The lakes are open this year, at least partially, and this means there’s even more risk around water, especially for kids, but also for adults.
We all know that kids require constant supervision around any kind of water, including bathtubs, lakes, ponds, (ornamental and otherwise) pools, hot tubs, and even aquariums and mop buckets; however, adults often take their own safety for granted thinking they know how to swim, or they will not fall in the water.
Since we never know when one of those things might happen, here are some tips for kids and adults to help everyone have a safe and happy summer.
Be Smart about the Water
Water can be appealing, yet dangers often lurk below the surface:
- Water that is warm on the surface may be much colder below. Use caution when swimming and always supervise young children playing in or near the water. Large rocks and logs can tip over rafts, canoes, and kayaks. Illnesses can be prevented by not swallowing the water – learn more about recreational water illnesses.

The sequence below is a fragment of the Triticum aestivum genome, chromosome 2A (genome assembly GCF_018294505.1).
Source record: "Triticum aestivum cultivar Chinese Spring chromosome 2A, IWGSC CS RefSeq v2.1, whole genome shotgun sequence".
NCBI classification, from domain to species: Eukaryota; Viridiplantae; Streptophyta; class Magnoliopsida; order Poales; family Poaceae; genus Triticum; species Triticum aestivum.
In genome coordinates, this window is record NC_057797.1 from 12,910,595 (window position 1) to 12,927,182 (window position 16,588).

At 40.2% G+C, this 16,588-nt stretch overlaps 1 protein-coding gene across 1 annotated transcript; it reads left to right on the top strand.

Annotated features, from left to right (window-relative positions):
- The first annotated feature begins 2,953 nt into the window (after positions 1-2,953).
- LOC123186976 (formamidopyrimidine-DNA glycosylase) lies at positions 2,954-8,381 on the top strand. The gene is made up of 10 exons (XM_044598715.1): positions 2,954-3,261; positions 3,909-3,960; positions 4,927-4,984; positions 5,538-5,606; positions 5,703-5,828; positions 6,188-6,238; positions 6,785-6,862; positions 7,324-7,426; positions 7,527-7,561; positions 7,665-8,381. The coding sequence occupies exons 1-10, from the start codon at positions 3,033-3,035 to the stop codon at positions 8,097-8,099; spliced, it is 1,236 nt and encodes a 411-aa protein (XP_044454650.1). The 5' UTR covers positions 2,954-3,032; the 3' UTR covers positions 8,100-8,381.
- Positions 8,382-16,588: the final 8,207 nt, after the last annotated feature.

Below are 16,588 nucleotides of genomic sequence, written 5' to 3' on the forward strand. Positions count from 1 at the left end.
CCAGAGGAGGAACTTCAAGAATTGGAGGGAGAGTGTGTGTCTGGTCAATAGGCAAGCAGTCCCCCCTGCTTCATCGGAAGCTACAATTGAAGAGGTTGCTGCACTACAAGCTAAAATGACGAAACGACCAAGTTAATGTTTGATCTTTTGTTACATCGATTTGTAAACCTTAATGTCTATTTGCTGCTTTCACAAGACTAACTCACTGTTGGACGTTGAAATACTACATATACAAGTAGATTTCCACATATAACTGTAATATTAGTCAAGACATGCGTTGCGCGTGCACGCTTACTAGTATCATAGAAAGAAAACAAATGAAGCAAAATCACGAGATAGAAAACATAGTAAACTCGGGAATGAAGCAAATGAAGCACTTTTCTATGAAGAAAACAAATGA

- If you are on the water, wear protective gear and life jackets. Tell someone where you are going and when you plan to return, and be prepared for sudden weather changes. Storms can come up suddenly.
- Swimming in open water is harder than in a pool. People tire faster and get into trouble more quickly. A person can go under water in a murky lake, making them very hard to find, or be swept away in currents. Many good swimmers have gotten into trouble or drowned in currents that didn’t seem to be moving that fast.
- Be cautious of sudden drop-offs in lakes and rivers. A strong current can pull anyone under.
- When boating, don’t overload the boat and wear a life jacket that fits. Many people have drowned when they fell overboard, even close to shore.
- Stay sober when on or in the water. Alcohol and other drugs increase the effects of weather, temperature, and wave action.
- Recreational boats must carry one U.S. Coast Guard-approved life jacket for each person aboard. The life jacket must be available and accessible. This is a nationwide Coast Guard rule.
- Take life jackets, a rescue device, a cell phone, and, if possible, someone who knows CPR when you are out on the water.
- Know where your child is, who they are with, and when they are expected home.
- Parents are powerful role models – if you wear a life jacket, it’s more likely your children will too.